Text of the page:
Modeler’s Corner

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Tom Jamboretz’s model hit-and-miss engine.

Bar and flat stock hit-and-miss

I have been collecting old engines for about six years and am a
member of the Illinois-Missouri Tractor and Engine Club in the St.
Louis area. The more gas engine shows I attended, the more I knew I
wanted to make a model hit-and-miss engine. Most of the choices I
found were casting kits made by many different people from all over
the United States and the United Kingdom.

I finally ran across a hit-and-miss engine that was made using
bar and flat stock. It has a 1-1/8-by-1-1/2-inch bore and stroke
and no castings. This was a big advantage to me, as I did not have
a milling machine at the time. All I had was a small lathe and a
drill press. The engine was designed and drawn by Harold Depenbusch
in Kansas, and came with instructions, drawings and a parts list.
There were a few parts I purchased, such as gears and a miniature
spark plug.

I started with the base, which is made from 3/16-inch sheet
plate and heli-arc welded together. To this I added the iron
cylinder and surrounding water hopper. These I tack-welded and
sealed with JB Weld for a watertight hopper.

The head is made of aluminum with the 7/16-inch valves of
stainless steel. The valve seats are actually cut in the aluminum
head with mild steel guides and then lapped to give a good seal.
The piston and rod are also aluminum with two cast iron rings from
Otto Engine Works.

The biggest challenge to me, the non-machinist, was the
one-piece crankshaft. It is made from a piece of
5/8-by-2-3/8-by-8-5/16-inch flat cold-rolled steel. After laying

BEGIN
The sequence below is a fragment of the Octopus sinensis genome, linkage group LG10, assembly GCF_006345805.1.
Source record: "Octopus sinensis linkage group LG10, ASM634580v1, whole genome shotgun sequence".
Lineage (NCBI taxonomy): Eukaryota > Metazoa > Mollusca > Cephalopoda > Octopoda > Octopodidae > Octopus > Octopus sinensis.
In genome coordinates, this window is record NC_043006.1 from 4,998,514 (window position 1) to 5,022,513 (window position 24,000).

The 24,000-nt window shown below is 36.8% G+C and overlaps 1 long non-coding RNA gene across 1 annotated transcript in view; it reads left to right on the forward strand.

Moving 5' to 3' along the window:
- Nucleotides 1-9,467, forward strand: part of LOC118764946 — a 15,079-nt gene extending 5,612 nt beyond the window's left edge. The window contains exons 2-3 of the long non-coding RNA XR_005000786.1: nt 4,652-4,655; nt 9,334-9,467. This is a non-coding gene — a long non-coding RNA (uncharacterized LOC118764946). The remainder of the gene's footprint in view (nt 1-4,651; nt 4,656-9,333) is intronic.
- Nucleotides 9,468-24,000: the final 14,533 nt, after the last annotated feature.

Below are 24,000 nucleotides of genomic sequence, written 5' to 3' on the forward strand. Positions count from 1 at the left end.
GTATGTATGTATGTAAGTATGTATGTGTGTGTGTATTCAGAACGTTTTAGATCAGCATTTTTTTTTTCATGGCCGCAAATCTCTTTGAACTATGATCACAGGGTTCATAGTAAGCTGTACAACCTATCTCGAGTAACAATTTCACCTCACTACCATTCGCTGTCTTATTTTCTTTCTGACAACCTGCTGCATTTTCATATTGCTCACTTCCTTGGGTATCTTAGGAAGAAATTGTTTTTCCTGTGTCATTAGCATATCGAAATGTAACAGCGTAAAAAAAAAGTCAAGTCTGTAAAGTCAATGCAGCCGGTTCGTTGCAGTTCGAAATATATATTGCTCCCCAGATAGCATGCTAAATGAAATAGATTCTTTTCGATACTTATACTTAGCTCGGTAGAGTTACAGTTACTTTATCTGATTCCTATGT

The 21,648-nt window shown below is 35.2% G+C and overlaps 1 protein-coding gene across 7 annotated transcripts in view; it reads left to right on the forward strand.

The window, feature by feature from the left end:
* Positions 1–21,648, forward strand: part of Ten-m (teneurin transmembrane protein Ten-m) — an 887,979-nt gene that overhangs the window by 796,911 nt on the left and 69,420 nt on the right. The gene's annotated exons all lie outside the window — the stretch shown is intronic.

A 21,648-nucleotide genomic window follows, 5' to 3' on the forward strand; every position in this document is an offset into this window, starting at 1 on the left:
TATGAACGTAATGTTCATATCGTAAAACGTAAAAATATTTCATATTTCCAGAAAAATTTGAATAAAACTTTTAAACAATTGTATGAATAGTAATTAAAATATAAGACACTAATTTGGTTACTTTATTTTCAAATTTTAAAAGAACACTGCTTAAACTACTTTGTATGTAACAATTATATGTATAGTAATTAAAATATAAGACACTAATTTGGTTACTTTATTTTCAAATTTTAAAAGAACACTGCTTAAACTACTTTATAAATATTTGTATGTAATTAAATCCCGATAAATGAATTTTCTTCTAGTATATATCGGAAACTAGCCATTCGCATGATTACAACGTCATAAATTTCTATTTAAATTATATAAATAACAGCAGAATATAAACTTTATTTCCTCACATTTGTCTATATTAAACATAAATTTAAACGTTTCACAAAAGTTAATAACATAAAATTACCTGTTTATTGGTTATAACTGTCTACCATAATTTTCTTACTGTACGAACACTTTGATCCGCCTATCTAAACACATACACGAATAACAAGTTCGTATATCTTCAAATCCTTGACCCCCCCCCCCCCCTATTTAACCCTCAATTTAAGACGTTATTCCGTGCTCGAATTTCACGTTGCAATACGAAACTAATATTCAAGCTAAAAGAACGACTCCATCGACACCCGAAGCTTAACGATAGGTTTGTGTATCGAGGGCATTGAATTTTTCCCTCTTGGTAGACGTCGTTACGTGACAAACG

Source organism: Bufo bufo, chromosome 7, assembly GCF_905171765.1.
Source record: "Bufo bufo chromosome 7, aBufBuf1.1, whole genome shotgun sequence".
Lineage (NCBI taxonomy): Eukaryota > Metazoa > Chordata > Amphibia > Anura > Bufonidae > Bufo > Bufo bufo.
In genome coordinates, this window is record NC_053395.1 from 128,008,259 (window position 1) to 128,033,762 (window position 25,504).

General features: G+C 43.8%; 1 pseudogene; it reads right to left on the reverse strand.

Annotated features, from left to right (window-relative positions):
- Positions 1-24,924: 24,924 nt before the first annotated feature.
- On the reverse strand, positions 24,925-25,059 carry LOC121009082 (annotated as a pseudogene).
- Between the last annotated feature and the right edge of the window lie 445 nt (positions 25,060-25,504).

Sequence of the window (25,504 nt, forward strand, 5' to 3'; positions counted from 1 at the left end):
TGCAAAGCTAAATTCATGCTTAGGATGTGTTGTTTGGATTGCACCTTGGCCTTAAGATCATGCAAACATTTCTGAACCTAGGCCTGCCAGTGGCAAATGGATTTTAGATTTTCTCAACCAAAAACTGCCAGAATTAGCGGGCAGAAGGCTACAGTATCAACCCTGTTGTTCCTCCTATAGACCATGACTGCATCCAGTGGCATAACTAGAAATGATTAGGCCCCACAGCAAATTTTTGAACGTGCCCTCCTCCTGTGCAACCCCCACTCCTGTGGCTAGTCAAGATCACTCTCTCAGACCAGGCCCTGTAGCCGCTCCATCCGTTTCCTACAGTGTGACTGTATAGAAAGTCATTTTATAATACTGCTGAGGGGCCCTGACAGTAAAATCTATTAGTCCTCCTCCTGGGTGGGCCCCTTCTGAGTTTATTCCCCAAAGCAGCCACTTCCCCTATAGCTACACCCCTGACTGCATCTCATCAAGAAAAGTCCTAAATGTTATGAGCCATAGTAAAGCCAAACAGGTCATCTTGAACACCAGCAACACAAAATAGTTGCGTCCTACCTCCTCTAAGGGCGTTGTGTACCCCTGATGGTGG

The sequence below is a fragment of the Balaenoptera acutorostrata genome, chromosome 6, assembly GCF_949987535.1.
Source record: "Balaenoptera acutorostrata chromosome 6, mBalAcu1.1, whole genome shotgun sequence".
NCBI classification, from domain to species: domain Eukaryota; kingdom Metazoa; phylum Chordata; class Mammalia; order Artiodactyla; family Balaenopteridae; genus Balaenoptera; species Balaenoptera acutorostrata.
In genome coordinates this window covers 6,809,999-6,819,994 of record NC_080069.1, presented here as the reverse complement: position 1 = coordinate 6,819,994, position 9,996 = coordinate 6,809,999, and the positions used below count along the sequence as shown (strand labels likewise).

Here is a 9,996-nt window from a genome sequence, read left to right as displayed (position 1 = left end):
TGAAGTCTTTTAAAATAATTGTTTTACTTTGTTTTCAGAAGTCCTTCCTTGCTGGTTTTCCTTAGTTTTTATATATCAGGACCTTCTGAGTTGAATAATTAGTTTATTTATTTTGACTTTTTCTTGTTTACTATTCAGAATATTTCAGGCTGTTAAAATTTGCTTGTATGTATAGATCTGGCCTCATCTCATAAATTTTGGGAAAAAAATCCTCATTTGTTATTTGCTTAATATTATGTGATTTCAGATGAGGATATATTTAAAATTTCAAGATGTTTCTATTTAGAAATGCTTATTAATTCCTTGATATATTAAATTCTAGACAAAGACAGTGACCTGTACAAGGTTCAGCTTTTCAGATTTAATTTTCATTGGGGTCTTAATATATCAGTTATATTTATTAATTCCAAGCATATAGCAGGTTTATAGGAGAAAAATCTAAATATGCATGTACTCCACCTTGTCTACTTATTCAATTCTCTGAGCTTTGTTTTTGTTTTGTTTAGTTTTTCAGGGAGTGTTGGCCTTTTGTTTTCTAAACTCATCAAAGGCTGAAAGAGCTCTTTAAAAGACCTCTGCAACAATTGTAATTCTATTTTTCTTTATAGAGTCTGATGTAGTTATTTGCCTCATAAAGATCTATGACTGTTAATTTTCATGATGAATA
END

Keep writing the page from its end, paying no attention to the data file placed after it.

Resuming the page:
out the centers and sawing away excess metal, it went onto the
lathe to machine the throw. I had to make a long reach cut-off-type
tool to reach the throw. It worked surprisingly well.

After making the rest of the parts and reassembling, I had a
hard time getting the model to run the way I wanted. However, it
came around after a long thought process and help from a friend in
Oregon. It turned out the exhaust camshaft was made wrong, so I
needed to cut a new one to bring the exhaust valve timing to the
correct position. I did deviate from the plans on occasion, such as
changing it to run on propane (which required a demand regulator to
be made) and putting the ignition point on the other side of the

I painted it a very bright yellow and made the base from a piece
of white oak to give it some weight. I am very pleased with the
results and take it to shows where other engine enthusiasts can see
it running, hitting and missing.

Plans are available from Harold Depenbusch at (620)

Contact Tom Jamboretz at: 416 Larkhill Court, Webster Groves, MO
63119; (314) 962-3493;

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